Tony Abbott: voters should have expected my budget’s sweeping cuts
Prime minister says people had been clearly put ‘on notice’ about what was to come
Lenore Taylor, Guardian Australia political editor
theguardian.com, Sunday 18 May 2014 03.38 BST
Tony Abbott Tony Abbott: the Coalition has done ‘precisely’ what it had promised. Photograph: Lukas Coch/AAP
The prime minister insists voters should have expected the sweeping budget cuts unveiled last week, despite his often repeated pre-election promise that there would be “no cuts to education, no cuts to health, no change to pensions, no change to the GST”.
Focusing on a different pre-election mantra, Tony Abbott told the ABC’s Insiders program people had been clearly “on notice” about what was coming.
“You might remember the mantra – it was stop the boats, repeal the carbon tax, build the roads of the 21st century and get the budget back under control,” he said.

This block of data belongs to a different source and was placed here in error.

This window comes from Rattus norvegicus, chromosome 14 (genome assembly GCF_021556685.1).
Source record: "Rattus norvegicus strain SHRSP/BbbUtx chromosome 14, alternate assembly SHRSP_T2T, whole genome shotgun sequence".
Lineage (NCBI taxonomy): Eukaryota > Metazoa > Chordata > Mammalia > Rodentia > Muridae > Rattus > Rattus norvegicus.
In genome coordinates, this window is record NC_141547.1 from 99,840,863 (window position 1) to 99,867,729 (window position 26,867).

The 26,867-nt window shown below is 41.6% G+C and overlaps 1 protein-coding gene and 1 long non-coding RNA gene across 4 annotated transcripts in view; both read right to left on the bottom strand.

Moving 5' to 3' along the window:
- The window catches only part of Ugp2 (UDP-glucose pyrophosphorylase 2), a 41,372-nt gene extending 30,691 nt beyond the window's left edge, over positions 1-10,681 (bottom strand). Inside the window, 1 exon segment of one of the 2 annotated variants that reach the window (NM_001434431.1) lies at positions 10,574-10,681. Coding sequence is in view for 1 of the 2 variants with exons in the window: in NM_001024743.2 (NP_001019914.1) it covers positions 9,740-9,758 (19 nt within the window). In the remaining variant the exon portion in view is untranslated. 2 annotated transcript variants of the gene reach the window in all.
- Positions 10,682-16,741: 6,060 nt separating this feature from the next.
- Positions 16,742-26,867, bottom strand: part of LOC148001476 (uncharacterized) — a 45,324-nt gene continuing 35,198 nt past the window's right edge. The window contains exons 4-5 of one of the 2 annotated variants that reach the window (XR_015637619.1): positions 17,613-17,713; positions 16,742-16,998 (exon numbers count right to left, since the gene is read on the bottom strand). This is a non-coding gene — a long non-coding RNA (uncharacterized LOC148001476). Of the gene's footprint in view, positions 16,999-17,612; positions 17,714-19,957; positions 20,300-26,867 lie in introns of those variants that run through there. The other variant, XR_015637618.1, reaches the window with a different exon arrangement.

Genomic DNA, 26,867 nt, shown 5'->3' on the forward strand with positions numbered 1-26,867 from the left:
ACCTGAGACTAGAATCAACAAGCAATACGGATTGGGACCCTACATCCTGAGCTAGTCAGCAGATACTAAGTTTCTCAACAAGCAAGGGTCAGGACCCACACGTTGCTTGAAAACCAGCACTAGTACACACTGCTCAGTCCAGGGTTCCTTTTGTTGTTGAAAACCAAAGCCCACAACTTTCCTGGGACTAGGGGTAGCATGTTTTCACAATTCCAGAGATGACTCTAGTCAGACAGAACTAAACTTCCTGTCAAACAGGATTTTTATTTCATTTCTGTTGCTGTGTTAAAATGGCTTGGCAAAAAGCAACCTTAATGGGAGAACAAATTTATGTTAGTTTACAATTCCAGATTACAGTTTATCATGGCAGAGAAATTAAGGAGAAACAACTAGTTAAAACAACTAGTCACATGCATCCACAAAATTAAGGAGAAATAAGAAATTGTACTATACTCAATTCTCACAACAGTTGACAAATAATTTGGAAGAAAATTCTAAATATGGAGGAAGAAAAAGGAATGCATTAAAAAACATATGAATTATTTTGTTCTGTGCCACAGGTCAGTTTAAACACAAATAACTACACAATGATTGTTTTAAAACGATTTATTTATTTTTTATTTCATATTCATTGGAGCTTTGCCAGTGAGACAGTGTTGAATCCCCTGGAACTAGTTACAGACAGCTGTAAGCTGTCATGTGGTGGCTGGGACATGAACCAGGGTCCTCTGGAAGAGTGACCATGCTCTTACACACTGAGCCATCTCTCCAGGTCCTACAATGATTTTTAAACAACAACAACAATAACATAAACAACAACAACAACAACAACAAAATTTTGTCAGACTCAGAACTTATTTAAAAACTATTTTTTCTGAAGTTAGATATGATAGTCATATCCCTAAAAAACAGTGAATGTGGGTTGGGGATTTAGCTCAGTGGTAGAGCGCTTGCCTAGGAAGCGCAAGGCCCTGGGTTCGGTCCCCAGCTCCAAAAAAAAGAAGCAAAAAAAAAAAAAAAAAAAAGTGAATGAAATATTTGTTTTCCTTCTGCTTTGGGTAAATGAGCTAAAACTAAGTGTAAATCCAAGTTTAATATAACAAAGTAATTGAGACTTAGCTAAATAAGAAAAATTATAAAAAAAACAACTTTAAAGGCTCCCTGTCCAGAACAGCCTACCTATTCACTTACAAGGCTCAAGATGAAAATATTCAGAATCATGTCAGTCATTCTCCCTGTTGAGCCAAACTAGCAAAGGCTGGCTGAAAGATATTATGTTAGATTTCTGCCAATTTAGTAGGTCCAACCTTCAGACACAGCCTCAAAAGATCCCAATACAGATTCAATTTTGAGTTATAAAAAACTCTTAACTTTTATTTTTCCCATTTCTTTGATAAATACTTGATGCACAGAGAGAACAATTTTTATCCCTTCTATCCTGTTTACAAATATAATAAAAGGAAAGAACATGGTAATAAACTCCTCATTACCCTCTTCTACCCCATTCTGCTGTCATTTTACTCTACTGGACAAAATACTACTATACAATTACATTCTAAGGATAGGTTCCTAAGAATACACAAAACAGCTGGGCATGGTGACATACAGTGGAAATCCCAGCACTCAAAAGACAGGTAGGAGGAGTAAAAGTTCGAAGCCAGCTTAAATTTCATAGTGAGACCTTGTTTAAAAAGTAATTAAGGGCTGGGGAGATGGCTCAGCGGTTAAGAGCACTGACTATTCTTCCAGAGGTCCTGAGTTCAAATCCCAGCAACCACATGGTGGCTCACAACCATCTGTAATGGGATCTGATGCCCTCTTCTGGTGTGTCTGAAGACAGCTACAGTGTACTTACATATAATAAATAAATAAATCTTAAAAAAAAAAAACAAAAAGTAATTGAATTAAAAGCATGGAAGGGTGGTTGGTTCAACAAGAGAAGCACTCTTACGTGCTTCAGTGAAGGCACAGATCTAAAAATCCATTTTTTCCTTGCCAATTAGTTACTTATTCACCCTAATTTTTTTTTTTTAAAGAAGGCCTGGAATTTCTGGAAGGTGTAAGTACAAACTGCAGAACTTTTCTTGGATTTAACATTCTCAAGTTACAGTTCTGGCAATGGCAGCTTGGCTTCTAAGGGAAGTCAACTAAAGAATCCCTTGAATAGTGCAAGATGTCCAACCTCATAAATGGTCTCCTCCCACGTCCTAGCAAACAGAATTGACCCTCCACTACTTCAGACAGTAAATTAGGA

“So people, I think, were on notice that we were going to do what was necessary to ensure that we were not being a burden on our children and grandchildren,” he said, and the Coalition had done “precisely” what it had promised.
But the state premiers, meeting in Sydney on Sunday, insist they did not expect $80bn to be cut from forecast future federal grants for hospitals and schools and are demanding a share of federal income tax to make up the difference.
Rallies were planned for several capital cities on Sunday by voters angry at unexpected proposed cuts to the real value of pensions and family payments, a new $7 co-payment for visits to the doctor, an extra $5 co-payment for medical scripts, the reintroduction of fuel excise indexation and dramatic changes to deny unemployment benefit to under 30s for six months of the year.
A Galaxy poll for News Ltd papers published on Sunday showed 75% of voters thought the budget left them worse off, but did not record a shift in the standing of the major parties – with Labor leading the Coalition 53% to 47% in two-party-preferred terms.
The poll showed increased support for the Palmer United party.